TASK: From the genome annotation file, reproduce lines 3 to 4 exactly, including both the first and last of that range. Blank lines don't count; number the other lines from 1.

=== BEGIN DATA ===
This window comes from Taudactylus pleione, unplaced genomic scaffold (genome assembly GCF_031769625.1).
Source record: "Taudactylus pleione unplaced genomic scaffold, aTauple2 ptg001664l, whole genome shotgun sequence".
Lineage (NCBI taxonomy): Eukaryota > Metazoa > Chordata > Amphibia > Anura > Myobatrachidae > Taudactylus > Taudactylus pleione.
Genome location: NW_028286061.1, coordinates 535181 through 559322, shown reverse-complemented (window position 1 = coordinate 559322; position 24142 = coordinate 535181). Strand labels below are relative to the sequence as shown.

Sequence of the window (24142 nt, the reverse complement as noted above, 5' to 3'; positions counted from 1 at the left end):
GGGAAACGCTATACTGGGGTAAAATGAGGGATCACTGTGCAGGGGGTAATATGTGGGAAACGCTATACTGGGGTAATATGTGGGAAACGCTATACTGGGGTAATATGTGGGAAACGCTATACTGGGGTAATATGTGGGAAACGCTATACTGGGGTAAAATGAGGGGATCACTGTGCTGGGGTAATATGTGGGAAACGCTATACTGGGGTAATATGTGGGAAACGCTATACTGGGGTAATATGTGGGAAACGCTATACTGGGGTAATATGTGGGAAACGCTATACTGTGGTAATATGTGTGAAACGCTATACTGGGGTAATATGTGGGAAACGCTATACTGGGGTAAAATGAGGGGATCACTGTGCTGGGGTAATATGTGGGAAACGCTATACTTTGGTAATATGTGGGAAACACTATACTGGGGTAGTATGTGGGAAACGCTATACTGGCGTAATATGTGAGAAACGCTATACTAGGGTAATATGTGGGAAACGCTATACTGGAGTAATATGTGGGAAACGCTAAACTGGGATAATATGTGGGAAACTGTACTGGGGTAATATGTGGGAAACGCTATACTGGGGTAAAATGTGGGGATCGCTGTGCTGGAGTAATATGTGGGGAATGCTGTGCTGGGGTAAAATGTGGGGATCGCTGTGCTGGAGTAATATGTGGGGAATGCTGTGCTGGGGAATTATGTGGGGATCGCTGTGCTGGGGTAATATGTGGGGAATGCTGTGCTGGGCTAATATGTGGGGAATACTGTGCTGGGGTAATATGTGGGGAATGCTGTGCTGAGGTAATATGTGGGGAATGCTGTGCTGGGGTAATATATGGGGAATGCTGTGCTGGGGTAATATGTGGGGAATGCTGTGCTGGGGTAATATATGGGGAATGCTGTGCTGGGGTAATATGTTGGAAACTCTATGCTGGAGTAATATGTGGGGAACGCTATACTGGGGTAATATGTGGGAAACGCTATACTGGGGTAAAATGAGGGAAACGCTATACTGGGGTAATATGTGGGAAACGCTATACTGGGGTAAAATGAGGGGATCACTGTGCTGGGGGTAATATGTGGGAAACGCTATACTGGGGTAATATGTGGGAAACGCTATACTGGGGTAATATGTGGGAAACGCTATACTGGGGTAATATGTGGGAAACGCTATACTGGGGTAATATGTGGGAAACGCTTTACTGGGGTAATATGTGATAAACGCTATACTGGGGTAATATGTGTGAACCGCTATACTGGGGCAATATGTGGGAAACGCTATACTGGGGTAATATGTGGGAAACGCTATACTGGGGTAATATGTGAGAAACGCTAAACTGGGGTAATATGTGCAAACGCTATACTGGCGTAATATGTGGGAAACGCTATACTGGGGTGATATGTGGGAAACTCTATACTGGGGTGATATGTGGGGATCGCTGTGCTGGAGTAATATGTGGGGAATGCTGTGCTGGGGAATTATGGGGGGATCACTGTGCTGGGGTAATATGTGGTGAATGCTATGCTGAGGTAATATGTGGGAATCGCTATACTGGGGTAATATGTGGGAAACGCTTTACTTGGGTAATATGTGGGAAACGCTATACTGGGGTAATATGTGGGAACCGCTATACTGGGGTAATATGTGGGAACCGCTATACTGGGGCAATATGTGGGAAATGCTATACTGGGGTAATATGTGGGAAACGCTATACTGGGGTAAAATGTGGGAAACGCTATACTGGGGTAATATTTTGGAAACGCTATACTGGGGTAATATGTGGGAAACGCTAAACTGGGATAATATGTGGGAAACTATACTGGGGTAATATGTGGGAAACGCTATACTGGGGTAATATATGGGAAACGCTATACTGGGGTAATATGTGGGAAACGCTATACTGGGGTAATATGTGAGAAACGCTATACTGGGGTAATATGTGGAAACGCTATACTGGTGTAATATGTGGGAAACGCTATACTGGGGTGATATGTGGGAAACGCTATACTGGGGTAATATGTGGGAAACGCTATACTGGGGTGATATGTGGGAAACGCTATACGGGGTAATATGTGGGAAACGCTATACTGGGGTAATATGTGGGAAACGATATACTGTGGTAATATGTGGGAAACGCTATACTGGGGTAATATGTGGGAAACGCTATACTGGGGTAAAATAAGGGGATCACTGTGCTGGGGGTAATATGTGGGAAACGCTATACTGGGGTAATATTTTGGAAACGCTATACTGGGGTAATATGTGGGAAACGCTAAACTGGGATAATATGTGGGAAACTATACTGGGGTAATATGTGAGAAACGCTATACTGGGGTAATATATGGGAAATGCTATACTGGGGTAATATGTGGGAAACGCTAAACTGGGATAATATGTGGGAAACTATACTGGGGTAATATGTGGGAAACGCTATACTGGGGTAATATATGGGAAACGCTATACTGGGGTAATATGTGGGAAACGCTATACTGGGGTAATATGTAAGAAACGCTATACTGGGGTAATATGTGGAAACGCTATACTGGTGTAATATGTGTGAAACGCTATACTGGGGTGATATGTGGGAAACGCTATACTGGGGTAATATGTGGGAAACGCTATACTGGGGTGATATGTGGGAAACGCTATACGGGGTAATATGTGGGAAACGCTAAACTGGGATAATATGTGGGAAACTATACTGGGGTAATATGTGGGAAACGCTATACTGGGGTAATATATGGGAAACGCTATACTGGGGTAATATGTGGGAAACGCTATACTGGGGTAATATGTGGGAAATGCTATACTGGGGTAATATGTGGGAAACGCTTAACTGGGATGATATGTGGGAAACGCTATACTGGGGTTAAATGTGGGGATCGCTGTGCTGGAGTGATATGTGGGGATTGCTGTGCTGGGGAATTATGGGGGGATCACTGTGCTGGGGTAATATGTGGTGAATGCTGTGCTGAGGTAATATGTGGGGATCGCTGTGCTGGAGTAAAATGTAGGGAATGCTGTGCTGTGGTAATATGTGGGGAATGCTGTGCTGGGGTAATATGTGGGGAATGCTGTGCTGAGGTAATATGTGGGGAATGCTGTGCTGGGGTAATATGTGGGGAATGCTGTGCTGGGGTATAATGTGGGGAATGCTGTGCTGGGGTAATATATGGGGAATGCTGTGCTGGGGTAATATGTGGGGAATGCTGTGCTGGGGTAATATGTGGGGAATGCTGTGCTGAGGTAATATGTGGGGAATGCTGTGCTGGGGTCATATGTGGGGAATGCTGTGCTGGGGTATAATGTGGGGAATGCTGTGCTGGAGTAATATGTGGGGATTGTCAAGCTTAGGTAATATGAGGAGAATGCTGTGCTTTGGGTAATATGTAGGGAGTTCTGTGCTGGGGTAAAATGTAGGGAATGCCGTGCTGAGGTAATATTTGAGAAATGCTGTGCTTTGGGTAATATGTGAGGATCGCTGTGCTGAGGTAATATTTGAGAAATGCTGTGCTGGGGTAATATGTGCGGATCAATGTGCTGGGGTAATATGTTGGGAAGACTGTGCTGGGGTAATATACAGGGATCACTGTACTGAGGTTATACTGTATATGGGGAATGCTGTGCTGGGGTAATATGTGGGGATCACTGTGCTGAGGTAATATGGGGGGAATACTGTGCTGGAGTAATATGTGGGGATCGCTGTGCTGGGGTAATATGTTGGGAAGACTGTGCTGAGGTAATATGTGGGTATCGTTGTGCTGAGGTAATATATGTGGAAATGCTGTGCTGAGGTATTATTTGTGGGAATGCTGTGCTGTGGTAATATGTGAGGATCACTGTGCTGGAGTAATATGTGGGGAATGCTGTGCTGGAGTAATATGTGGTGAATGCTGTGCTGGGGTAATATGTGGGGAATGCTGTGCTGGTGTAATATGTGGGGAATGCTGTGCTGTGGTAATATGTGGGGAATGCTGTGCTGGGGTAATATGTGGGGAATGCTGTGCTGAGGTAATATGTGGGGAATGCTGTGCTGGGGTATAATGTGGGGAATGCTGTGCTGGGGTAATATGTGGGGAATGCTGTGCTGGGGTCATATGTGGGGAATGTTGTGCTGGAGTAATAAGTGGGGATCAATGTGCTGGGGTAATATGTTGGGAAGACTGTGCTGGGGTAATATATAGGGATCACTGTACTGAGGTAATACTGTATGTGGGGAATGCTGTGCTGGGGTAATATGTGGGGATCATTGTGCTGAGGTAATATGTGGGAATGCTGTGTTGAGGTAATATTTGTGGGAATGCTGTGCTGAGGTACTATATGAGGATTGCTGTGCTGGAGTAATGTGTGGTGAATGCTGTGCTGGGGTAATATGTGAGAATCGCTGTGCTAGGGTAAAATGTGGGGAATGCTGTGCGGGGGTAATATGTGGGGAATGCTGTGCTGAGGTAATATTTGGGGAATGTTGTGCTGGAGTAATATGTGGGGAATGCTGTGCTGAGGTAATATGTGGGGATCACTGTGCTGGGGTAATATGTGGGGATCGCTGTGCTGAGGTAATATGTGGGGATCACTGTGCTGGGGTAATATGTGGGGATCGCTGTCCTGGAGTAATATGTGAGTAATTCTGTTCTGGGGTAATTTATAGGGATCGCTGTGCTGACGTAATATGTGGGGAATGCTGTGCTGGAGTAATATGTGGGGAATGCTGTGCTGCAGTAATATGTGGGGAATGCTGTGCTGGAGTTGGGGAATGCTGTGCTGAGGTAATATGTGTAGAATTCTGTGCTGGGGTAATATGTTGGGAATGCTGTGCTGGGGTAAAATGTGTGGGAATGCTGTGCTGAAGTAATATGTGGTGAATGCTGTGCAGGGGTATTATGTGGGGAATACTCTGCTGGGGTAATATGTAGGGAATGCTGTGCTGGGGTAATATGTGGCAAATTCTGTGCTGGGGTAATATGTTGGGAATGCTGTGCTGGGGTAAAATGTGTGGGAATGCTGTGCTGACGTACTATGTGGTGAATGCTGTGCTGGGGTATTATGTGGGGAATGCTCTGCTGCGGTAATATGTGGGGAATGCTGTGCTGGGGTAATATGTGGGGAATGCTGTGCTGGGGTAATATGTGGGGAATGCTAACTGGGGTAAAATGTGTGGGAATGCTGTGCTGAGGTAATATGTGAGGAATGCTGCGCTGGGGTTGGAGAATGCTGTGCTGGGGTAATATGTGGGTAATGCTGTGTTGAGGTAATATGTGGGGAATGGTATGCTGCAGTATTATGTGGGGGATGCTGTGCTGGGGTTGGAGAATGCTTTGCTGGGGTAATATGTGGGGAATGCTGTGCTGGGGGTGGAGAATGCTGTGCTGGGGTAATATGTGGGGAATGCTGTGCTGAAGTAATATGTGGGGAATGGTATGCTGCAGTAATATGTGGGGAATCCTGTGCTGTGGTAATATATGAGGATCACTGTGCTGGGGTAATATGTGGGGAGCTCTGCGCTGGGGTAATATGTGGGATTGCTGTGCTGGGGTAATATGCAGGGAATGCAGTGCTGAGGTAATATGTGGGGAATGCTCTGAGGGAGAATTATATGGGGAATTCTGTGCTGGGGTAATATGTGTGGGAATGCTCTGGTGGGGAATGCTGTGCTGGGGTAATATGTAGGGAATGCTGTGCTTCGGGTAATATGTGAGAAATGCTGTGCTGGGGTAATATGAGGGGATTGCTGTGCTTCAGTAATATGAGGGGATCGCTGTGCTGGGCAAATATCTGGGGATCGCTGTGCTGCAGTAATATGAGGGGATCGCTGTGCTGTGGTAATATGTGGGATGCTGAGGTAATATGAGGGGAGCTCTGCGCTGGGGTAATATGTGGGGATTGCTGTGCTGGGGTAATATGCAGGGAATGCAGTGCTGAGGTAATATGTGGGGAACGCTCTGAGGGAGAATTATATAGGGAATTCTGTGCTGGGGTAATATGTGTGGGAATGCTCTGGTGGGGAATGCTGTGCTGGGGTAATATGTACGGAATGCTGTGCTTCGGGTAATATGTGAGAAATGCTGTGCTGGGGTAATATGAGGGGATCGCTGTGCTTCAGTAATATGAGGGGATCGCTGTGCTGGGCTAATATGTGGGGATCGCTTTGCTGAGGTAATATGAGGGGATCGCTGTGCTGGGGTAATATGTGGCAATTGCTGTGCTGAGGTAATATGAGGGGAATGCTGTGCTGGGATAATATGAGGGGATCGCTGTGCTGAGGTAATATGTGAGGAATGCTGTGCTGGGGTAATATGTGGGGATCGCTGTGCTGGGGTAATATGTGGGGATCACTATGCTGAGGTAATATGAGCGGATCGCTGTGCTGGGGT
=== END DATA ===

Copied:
Lineage (NCBI taxonomy): Eukaryota > Metazoa > Chordata > Amphibia > Anura > Myobatrachidae > Taudactylus > Taudactylus pleione.
Genome location: NW_028286061.1, coordinates 535181 through 559322, shown reverse-complemented (window position 1 = coordinate 559322; position 24142 = coordinate 535181). Strand labels below are relative to the sequence as shown.